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Georgia State Alumnus Doc Todd creates HIP HOP album that could be used for PTSD therapy

Georgia State Alumnus creates an album to help veterans stuffing from PTSD. Photo by Vanessa Johnson| The Signal

Georgia State Alumni Doc Todd has dropped an album that may be able to progress veterans along in their struggle with Post Traumatic Stress Disorder (PTSD). Todd said he has been receiving praise all across the board.

“[The response] has been overwhelmingly positive. From a prominent neurosurgeon tweeting out ‘this may be most powerful cognitive B therapy for severe PTSD that I’ve ever seen’ to high level government people saying this is the best album I’ve heard in all 2017 to people calling my cellphone saying this going to have my life,” Todd said.

The album, named Combat Medicine, targets changing the mindset of veterans to better impact their lives.

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“It’s an action based not an awareness based initiative at empowering our veterans on a personal level and their mental health and their professional capacity now,” Todd said. “Reminding them of who they are and what they signed up to be and saying it’s not a victim mindset but an empowerment mindset.”

According to Todd 22, veterans commit suicide every day, with numbers adding up to eight thousand suicides a year. Although Todd has not experienced PTSD, he believes that it drives veterans to suicide because of the structure they lose when leaving the military.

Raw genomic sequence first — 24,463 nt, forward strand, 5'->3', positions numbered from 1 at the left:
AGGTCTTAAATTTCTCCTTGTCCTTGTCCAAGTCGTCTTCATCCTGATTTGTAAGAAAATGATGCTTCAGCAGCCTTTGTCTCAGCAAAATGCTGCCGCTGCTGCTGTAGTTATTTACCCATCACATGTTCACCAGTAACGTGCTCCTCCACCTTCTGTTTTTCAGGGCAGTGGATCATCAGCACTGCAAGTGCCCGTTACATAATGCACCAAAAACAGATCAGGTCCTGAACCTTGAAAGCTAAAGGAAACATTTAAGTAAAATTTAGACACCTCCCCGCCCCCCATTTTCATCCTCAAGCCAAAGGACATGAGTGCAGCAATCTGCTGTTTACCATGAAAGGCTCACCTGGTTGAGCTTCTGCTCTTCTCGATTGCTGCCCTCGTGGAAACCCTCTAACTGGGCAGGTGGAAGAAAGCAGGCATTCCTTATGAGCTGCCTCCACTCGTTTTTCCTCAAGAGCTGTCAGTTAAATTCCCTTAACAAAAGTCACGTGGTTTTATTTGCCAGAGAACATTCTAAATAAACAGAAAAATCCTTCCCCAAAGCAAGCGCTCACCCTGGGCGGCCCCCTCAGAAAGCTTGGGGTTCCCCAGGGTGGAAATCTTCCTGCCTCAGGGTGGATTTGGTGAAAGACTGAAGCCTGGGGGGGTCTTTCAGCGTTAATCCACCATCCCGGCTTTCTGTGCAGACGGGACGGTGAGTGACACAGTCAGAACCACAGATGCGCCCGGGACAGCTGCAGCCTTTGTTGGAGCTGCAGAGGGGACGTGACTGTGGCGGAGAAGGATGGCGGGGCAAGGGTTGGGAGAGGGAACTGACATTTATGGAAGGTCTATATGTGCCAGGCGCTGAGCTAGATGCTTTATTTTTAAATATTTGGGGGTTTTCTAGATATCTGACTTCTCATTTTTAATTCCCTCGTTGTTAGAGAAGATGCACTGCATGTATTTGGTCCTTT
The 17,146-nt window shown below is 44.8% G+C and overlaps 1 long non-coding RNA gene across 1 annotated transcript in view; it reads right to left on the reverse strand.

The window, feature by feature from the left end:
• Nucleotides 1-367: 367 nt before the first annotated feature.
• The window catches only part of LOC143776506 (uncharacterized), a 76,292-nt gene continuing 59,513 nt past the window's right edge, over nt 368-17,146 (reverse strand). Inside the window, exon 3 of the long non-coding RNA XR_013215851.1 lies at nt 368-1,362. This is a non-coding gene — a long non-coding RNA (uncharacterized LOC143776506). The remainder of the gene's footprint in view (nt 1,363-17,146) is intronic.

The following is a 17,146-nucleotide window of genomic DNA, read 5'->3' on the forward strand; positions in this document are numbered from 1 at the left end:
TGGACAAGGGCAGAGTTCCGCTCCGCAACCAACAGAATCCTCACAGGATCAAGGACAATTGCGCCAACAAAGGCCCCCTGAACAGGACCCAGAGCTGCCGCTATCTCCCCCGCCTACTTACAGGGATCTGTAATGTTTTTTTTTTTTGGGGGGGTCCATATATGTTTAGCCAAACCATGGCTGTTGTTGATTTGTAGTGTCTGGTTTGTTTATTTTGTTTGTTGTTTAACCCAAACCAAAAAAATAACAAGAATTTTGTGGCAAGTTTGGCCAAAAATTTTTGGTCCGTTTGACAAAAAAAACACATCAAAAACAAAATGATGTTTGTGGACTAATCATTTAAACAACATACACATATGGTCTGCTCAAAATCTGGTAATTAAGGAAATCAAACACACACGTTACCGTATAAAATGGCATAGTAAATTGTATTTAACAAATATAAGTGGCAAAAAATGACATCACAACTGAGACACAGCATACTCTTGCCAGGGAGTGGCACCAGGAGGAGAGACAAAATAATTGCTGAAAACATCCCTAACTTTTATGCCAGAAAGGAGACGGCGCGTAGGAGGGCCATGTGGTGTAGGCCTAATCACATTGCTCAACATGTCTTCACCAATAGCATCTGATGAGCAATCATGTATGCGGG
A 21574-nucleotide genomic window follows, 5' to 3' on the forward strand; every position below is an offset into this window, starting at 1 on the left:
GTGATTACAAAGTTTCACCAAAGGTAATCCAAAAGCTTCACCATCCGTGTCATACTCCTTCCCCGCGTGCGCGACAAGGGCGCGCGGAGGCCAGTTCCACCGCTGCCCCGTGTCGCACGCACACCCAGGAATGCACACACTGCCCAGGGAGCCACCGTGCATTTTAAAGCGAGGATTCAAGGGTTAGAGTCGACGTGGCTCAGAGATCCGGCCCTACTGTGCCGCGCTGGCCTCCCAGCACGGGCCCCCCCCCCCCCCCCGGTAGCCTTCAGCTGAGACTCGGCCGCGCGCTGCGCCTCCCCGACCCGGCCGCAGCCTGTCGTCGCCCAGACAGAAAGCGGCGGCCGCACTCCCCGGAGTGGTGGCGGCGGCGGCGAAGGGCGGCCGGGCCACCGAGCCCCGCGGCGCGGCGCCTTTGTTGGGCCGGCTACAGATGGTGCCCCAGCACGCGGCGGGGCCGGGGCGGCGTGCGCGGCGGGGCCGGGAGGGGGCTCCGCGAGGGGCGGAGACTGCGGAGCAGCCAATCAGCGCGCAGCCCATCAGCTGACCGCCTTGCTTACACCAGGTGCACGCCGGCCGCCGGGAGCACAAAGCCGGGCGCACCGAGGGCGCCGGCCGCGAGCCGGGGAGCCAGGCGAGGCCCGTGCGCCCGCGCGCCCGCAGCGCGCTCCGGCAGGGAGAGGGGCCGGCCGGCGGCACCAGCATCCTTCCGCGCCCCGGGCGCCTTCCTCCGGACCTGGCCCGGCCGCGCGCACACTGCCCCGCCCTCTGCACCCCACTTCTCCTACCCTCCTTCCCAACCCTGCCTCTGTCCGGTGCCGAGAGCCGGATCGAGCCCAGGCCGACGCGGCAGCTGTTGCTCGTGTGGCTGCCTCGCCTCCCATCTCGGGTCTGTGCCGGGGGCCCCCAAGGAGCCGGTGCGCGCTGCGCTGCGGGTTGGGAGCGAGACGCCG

“That’s one of the fundamental pieces of the military, is it provides structure and control of your everyday life and one of the things people don’t talk about is when that structure and foundation just completely disappears these people are unable to stand back up and create organization, foundation and structure in their own lives,” Todd said.

Georgia State Director of Military Outreach Mark Eister said that the disappearance of structure negatively impacts the transition from the military to the education system. The two are stark opposites of each other, according to Eister. The military provides what to do and when, while college is more of a free for all.  

“When you step onto a college campus there’s none of that, no structure. It’s completely up to you to register for your classes and get where you need to be, so you can be prepared,” Eister said. “When you transition from the military where you have a place to live to no place to live and no structure and if you are going to be using and receiving VA benefits for housing and your school none of that is automatic. This lack of structure is not overblown, it’s a really big deal.”

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Todd delivers a call for action, challenging veterans to seek out help while reassuring them that they are not alone.   

“Whether they get help from a traditional institutional sources like the VA or seek private help, or peer to peer counseling. Whatever that looks like for them personally,” Todd said, “We’re not advocating any particular treatment plan. We’re just saying that PTSD is active, it can be crippling to your personal health and well being. It’s something you’re not going to tackle alone.”

Eister said that out of the 2,800 military-affiliated students across all six campuses and online, there are some that deal with PTSD and Georgia State does provide them with resources that they can access.